Two days ago I was browsing in a Flea Market close to my apartment in River Ridge, Louisiana, just outside of New Orleans, when I ran across a copy of this notorious book [Safe Counsel or Practical Eugenics]. I'm a school teacher and collector of antique books, so naturally it sparked my curiosity. I have to admit, the quality of most of the engravings is pretty good, although I believe a good portion of them are stock all-purpose illustrations which were used in a variety of publications from that era. I decided to do a Web search and see if Jefferis' book had left any sort of legacy. Lo and behold, I found your commentary.
Are you familiar with his 1895 edition titled Light on Dark Corners? [No.] In this edition he advises bathing at least once a week and discloses his "facts on blackheads" (the blemish variety). He claims that they're actually worms which live in the skin. I found this book at a junk shop about fifteen years ago. It also has many engravings done by a variety of artists. In fact, some of them have shown up in other nineteenth-century books I've managed to find. An illustration of a cad trying to seduce a young woman in Dark Corners also shows up in an early edition of Francis Hodgeson Burnett's novel The One I Knew the Best of All.
I teach eighth grade reading in a public school, and for the past three weeks we've been reading The Diary of Anne Frank. We've discussed the Holocaust and Hitler's ideas on "racial purity." I knew that some of Hitler's ideas were founded in the eugenics movement, but I had no idea how closely tied all of this was. Mein Kampf was actually published the same year as Mr. Jefferis' Safe Counsel. I've only covered the first chapter of this book so far since it is difficult to read his rationale without becoming indignant. I want to encourage your efforts, and if I've strayed too far from the point, I apologize. There are just so many things he attacks that I find myself using a multi-front approach. I'm looking forward to reading some more of your comments in future Web searches.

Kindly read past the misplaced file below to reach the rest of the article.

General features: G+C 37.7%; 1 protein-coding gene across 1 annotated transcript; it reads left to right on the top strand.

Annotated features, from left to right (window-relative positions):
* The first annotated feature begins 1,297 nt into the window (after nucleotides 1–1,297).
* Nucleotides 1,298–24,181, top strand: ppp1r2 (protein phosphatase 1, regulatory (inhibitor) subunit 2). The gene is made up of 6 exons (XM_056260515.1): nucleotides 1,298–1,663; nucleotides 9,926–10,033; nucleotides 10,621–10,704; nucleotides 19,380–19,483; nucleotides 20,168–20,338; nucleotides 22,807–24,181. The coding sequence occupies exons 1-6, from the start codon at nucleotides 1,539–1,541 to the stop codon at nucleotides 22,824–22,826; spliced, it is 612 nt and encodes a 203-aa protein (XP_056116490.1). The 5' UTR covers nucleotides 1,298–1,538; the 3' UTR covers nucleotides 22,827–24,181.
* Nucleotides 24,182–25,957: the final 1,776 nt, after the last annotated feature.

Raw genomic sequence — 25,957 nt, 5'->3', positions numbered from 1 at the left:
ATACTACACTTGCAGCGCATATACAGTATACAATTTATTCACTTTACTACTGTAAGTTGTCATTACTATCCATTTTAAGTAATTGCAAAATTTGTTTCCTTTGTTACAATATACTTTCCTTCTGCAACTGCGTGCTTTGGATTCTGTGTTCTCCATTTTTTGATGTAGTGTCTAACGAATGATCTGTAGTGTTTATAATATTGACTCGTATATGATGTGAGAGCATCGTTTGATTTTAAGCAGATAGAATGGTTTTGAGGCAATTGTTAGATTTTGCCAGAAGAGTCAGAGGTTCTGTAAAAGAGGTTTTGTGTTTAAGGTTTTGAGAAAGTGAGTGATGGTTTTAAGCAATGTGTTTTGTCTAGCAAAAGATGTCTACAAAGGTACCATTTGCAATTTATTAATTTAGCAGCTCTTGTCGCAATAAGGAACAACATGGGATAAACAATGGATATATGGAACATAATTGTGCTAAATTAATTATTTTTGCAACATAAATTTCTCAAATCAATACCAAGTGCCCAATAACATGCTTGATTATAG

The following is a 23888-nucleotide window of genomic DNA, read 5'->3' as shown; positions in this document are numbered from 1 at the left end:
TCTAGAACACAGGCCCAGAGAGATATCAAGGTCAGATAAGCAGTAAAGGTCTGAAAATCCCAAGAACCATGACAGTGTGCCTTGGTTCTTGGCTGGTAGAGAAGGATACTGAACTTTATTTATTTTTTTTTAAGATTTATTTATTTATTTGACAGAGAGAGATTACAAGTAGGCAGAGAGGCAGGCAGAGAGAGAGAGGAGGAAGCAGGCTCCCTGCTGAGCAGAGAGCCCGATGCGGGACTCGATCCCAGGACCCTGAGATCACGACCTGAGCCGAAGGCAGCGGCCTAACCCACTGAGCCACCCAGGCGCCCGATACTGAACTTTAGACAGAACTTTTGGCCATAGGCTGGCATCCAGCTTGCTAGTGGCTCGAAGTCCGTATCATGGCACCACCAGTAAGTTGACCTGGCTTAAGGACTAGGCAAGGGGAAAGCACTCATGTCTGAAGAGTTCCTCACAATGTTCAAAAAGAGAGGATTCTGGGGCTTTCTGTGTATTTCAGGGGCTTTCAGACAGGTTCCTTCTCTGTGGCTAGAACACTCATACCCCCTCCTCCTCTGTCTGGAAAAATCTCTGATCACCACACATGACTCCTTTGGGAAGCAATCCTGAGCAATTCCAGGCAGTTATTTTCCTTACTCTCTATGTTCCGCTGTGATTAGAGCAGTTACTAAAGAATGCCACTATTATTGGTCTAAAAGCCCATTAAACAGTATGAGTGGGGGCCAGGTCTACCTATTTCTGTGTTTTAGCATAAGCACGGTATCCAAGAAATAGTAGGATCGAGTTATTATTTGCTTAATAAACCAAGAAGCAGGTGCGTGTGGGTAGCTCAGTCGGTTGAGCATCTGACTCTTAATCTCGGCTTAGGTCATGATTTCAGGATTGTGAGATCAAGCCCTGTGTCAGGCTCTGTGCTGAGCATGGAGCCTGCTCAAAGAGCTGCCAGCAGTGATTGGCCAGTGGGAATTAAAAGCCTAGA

Woman from India wants to contribute to MUM
Wow, you have stepped on a land mine!
I am from India and I work in the area of reproductive health communication with non-iterate groups. Currently I have a fellowship under the FLD Programme of the MacArthur Foundation. My project has just developed an "easy-to-stitch" sanitary napkin for young village girls. While I was doing that, I was surfing madly to find more information - chanced on your site - it is superb!!! [Thanks!] But then can you please do something about the long downloads? I am afraid to look at my phone bill this month! [I apologize, but I try to make the graphics as small as possible while still being useful.]
I would also like to contribute to your site. [Great!] I am waiting to formalise more of my work, then I can send you snippets to add in.
Keep up the terrific project you have started. Meanwhile I would really appreciate it if you could let me know if there are some other sites on the same subject. I would be really grateful as this could increase my knowledge and understanding of the subject.
[See other work in India similar to that of the writer's.]
Online journal for menstruation
Dear Mr. Finley,
I've been a fan of mum.org for quite a while. I've even mentioned your site in my online journal several times. A wonderful friend of mine, who happens to be a man, started a community journal, which by now has over a hundred contributors, that anybody could join called "The Menstrual Hut." I thought it might be something interesting for you to read in light of your museum (which I hope you open soon since I'm a Maryland resident). Anyway, if your interested, the url is:
I hope you keep adding more and more to your site.
It's wonderful. [Many thanks!]
Scotto's (the guy who started this project) personal journal: http://scottobear.livejournal.com
Book about menstruation published in Spain
The Spanish journalist who contributed some words for menstruation to this site last year and wrote about this museum (MUM) in the Madrid newspaper "El País" just co-authored with her daughter a book about menstruation (cover at left).
She writes, in part,
Dear Harry Finley,
As I told you, my daughter (Clara de Cominges) and I have written a book (called "El tabú") about menstruation, which is the first one to be published in Spain about that subject. The book - it talks about the MUM - is coming out at the end of March and I just said to the publisher, Editorial Planeta, to contact you and send you some pages from it and the cover as well. I'm sure that it will be interesting to you to have some information about the book that I hope has enough sense of humour to be understood anywhere. Thank you for your interest and help.